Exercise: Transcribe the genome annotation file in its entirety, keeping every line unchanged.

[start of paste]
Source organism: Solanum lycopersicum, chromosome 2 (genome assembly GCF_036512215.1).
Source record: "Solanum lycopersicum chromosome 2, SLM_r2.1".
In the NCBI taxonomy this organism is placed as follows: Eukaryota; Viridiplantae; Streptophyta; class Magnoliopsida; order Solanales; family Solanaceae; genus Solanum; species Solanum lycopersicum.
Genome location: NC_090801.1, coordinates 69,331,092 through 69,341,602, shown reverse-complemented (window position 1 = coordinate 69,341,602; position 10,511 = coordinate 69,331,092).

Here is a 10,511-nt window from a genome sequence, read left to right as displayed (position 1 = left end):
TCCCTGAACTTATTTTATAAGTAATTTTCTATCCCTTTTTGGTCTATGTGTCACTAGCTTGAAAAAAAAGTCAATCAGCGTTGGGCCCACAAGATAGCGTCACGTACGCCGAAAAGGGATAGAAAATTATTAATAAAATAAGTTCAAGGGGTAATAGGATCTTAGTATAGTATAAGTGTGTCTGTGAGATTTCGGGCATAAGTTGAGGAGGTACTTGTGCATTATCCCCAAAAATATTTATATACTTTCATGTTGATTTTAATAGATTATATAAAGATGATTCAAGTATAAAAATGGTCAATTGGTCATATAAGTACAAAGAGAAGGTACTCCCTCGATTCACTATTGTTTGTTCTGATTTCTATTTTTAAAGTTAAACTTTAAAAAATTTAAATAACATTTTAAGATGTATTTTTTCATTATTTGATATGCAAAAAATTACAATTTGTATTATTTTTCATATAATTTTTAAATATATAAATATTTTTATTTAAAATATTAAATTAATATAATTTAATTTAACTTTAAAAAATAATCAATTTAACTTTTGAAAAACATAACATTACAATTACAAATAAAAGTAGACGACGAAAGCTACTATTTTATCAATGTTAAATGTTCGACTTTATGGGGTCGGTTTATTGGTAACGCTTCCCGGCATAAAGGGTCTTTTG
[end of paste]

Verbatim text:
Source organism: Solanum lycopersicum, chromosome 2 (genome assembly GCF_036512215.1).
Source record: "Solanum lycopersicum chromosome 2, SLM_r2.1".
In the NCBI taxonomy this organism is placed as follows: Eukaryota; Viridiplantae; Streptophyta; class Magnoliopsida; order Solanales; family Solanaceae; genus Solanum; species Solanum lycopersicum.
Genome location: NC_090801.1, coordinates 69,331,092 through 69,341,602, shown reverse-complemented (window position 1 = coordinate 69,341,602; position 10,511 = coordinate 69,331,092).

Here is a 10,511-nt window from a genome sequence, read left to right as displayed (position 1 = left end):
TCCCTGAACTTATTTTATAAGTAATTTTCTATCCCTTTTTGGTCTATGTGTCACTAGCTTGAAAAAAAAGTCAATCAGCGTTGGGCCCACAAGATAGCGTCACGTACGCCGAAAAGGGATAGAAAATTATTAATAAAATAAGTTCAAGGGGTAATAGGATCTTAGTATAGTATAAGTGTGTCTGTGAGATTTCGGGCATAAGTTGAGGAGGTACTTGTGCATTATCCCCAAAAATATTTATATACTTTCATGTTGATTTTAATAGATTATATAAAGATGATTCAAGTATAAAAATGGTCAATTGGTCATATAAGTACAAAGAGAAGGTACTCCCTCGATTCACTATTGTTTGTTCTGATTTCTATTTTTAAAGTTAAACTTTAAAAAATTTAAATAACATTTTAAGATGTATTTTTTCATTATTTGATATGCAAAAAATTACAATTTGTATTATTTTTCATATAATTTTTAAATATATAAATATTTTTATTTAAAATATTAAATTAATATAATTTAATTTAACTTTAAAAAATAATCAATTTAACTTTTGAAAAACATAACATTACAATTACAAATAAAAGTAGACGACGAAAGCTACTATTTTATCAATGTTAAATGTTCGACTTTATGGGGTCGGTTTATTGGTAACGCTTCCCGGCATAAAGGGTCTTTTG